1. Give everybody but the richest Americans a check or debit card for $1,000 every month. All those Americans who received a check for $1,250 as part of the pandemic relief were happy about it. The fact that this was peanuts in comparison to the billions that the super-rich received did not register with possible swing voters. $1,000 a month for each family member—voters will take notice.

2. Raise the minimum wage to $15 an hour. On November 3, voters in Florida voted for Donald Trump. But that same day, Floridians became the first citizens of a state to vote in favor of a $15 an hour minimum wage. Wealthy donors might object, but Americans who work for a living, or wish they could, would be grateful.

 

And the rural vote?

1. Provide more hospitals in all rural areas.

2. Ensure that high-speed internet is available to everyone.

3. Enforce antitrust legislation.

4. Give priority to helping family farms instead of providing tax breaks and aid for large agribusiness corporations, such as Tyson Foods, JBS and Cargill.

 

When he was running for president in 2008, Barack Obama promised to help family farmers. Instead he chose Tom Vilsack to be his Secretary of Agriculture. Vilsack spent eight years doing more to help agribusiness corporations than small farmers. For his Secretary of Agriculture, Joe Biden chose…Tom Vilsack. Goodbye rural vote.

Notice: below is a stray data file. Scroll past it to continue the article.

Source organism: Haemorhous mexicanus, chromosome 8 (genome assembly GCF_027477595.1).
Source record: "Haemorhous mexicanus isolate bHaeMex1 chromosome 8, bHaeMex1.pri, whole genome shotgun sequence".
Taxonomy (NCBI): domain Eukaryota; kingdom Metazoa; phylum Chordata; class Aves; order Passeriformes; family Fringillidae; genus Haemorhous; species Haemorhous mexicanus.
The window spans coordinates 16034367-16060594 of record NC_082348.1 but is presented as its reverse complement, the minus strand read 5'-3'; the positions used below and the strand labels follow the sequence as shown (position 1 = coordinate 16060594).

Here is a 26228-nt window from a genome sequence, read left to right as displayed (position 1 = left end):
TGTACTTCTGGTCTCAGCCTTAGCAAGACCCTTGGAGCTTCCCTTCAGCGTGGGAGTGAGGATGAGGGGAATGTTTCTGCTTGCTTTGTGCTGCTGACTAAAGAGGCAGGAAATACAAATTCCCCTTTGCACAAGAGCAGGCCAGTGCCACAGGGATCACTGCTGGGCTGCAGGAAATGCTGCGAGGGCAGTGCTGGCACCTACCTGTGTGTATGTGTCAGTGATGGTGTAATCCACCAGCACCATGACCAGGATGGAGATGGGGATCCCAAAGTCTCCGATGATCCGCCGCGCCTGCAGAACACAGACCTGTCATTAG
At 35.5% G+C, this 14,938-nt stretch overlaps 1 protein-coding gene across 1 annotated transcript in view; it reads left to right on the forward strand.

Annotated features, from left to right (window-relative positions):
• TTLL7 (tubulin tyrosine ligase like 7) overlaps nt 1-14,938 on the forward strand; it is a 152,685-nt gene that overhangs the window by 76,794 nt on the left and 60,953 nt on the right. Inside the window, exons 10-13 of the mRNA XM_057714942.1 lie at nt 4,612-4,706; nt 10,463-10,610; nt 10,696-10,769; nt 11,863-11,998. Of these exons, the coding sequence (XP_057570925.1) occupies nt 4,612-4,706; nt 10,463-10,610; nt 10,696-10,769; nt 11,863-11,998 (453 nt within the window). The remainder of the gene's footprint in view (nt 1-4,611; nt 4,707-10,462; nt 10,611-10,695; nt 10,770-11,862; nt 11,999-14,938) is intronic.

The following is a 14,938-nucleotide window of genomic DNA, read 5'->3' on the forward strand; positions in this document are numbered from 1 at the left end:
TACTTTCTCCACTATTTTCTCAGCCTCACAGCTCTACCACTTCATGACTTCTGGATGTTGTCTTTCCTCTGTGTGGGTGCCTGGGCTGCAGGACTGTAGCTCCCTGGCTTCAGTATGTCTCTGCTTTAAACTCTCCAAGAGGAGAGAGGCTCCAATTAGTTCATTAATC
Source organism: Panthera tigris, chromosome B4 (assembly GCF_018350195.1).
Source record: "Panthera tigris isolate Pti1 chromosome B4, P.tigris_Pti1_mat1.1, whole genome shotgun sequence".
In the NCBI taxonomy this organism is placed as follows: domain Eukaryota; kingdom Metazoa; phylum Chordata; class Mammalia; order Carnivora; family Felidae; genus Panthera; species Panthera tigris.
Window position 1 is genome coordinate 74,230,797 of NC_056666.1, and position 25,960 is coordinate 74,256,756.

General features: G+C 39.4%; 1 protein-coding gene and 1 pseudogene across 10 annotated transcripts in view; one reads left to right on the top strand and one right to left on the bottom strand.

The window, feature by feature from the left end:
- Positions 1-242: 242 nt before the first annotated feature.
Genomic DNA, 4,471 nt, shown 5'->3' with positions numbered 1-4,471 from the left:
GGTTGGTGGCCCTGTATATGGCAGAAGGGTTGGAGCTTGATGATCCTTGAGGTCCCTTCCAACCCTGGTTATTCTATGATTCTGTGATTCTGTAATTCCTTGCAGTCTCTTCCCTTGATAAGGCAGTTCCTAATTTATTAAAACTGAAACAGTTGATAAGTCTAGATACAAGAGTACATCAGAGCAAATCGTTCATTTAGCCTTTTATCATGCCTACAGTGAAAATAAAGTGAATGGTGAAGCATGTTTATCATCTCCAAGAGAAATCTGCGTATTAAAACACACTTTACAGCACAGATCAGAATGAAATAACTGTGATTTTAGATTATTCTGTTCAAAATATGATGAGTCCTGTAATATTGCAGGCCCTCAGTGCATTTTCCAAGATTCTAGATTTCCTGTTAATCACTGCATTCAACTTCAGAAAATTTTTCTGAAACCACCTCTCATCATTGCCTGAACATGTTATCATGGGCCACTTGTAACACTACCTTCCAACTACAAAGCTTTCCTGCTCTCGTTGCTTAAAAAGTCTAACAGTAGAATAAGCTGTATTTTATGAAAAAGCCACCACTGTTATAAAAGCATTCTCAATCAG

The Republicans

Traditionally, meaning for the last several generations, Republicans were considered the party of the rich and the Democrats the party of everyone else. From a writer’s point-of-view, this made the Republican Party the more interesting one because you can’t win an election if only rich people vote for you. So, every two years, the Republicans have had to come up with a narrative to convince people who aren’t rich to vote for them. Sometimes that argument has been: “Sure we’re rich. If you want to become rich too, vote for Republican candidates.” Usually, though, the Republicans have created a reason why voters should be afraid of the Democrats. One year it might be, “Democrats are in favor of gay marriage.” Another year, “Democrats want to legalize marijuana.” Another year, “Democrats can’t be trusted to protect our country against our enemies” or “Democrats are soft on crime.” Or “Democrats are communists or socialists.”